On June 30, 2011, about 1615 central daylight time, an experimental amateur built RV9A airplane, N59VA, experienced a partial loss of engine power on initial climb after takeoff from the Kittie Hill Airport (77T), Leander, Texas. The commercial rated pilot sustained minor injuries and the airplane sustained substantial damage during the forced landing. The airplane was registered to and operated by a private individual under the provisions of 14 Code of Federal Regulations Part 91 as a personal flight. Visual meteorological conditions prevailed for the flight, which operated without a flight plan.

According to the pilot, following the installation of an Eggenfellner Subaru E6 engine, he flew the airplane three times before the accident flight. During the first flight, the engine overheated and the pilot returned to the airport and landed. A second flight of 30 to 45 minutes was performed maintaining higher airspeeds and the engine performed with no observed anomalies. After takeoff on the third flight, the pilot noted that the engine didn’t sound right, so he returned to the airport and landed. The pilot, along with his mechanic, examined the engine and could not locate any issues, so the pilot departed for his forth flight. After takeoff from runway 17, when the airplane reached an altitude of 200 to 300 feet, the engine lost partial power. The pilot elected to make a left turn and performed a landing to runway 30. As the airplane neared the end of its landing rollout, the nose gear impacted a depression in the turf runway and the airplane nosed over.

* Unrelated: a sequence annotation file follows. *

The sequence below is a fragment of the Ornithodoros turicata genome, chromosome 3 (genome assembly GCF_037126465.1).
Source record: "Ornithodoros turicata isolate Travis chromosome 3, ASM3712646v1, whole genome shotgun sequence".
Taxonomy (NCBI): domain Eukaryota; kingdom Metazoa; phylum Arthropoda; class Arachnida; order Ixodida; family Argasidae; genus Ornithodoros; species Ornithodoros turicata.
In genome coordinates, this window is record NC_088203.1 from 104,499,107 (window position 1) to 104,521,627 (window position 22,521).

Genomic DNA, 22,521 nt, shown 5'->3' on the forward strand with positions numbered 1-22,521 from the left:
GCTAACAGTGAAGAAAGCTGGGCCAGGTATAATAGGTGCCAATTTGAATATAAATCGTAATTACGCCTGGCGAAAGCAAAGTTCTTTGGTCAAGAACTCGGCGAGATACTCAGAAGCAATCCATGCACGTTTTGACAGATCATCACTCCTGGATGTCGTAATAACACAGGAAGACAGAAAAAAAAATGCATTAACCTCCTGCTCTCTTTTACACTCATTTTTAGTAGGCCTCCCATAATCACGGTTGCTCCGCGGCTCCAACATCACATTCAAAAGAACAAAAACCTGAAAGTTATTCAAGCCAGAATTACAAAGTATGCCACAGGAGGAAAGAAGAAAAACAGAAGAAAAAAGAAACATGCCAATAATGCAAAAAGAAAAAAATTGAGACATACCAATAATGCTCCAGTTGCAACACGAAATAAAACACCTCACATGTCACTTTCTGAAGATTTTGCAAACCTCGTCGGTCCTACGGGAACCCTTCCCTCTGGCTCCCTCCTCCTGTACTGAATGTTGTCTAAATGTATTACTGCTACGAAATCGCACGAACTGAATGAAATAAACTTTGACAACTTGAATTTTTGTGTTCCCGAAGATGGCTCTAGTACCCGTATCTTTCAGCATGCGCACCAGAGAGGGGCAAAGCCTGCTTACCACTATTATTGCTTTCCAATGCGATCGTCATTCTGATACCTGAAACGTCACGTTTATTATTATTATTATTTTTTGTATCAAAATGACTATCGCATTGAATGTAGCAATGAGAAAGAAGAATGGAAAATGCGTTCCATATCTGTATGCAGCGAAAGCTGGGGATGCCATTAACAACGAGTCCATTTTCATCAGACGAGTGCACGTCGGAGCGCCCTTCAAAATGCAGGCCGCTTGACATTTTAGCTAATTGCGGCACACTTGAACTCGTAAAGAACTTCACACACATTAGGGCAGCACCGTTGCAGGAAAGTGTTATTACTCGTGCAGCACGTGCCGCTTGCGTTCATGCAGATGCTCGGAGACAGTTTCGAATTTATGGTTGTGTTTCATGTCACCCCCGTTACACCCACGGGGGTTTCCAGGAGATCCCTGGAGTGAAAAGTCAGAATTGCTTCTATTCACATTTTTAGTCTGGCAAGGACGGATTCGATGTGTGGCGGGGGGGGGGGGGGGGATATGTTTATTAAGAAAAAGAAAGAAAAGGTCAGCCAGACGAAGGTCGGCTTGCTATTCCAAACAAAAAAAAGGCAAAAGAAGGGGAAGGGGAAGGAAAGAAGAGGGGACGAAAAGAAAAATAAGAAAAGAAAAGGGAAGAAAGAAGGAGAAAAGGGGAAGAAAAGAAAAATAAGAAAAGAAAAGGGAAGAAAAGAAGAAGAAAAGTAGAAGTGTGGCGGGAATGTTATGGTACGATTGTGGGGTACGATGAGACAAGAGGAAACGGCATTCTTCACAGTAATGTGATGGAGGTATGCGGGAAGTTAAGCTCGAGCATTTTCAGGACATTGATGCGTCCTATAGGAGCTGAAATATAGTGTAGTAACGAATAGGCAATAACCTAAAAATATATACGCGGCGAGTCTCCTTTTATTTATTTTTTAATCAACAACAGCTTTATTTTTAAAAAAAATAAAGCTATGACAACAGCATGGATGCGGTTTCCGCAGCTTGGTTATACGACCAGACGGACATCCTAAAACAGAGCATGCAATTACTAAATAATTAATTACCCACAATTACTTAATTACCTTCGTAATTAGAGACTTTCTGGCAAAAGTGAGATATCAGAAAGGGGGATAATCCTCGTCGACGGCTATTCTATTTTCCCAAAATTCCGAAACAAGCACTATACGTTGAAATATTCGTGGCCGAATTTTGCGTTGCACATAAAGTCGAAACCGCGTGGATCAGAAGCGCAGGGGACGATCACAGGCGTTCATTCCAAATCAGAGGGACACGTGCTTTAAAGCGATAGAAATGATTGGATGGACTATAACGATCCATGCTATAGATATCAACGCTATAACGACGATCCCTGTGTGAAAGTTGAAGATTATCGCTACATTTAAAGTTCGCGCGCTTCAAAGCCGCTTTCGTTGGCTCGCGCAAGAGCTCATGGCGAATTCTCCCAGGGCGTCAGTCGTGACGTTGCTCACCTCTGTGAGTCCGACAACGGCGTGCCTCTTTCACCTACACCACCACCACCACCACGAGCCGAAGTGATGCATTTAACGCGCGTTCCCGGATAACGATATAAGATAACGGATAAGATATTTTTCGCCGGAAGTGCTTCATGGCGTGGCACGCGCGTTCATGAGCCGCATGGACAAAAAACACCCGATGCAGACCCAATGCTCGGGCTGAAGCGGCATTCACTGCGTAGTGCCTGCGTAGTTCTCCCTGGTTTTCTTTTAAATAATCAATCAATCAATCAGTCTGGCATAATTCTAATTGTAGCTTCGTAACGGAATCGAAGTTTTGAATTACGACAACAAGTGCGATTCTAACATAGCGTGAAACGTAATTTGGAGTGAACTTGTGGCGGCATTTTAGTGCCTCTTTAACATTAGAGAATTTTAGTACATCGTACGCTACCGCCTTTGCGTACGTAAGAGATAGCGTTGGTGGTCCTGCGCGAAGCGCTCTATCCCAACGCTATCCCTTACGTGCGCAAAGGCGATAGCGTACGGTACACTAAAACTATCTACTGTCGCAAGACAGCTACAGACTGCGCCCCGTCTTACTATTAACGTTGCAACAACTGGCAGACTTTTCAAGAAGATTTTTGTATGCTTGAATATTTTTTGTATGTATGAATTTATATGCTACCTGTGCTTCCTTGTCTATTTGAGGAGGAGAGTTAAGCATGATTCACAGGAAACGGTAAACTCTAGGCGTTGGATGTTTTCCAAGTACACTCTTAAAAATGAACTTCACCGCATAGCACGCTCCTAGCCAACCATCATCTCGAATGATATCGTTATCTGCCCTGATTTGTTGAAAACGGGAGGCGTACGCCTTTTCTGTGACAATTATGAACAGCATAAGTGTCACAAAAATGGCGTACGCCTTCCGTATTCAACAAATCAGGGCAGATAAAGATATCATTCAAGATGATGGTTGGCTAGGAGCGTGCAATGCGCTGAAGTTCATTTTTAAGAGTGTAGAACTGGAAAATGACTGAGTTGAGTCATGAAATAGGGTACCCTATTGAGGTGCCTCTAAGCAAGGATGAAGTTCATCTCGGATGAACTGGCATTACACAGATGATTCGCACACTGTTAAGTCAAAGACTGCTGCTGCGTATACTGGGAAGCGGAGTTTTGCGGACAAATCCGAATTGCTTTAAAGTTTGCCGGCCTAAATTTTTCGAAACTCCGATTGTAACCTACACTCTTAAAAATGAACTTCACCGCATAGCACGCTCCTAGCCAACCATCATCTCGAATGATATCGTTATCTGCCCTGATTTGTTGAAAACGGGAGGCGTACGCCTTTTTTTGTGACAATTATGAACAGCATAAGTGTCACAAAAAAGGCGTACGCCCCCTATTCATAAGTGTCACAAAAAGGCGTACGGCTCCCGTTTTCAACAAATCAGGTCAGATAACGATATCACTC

Examination of the engine by a Federal Aviation Administration (FAA) inspector revealed that the airplane sustained substantial damage to its vertical stabilizer and damage it the left wing tip, canopy, nose gear, and propeller. Examination of the engine did not reveal a reason for the loss of engine power.

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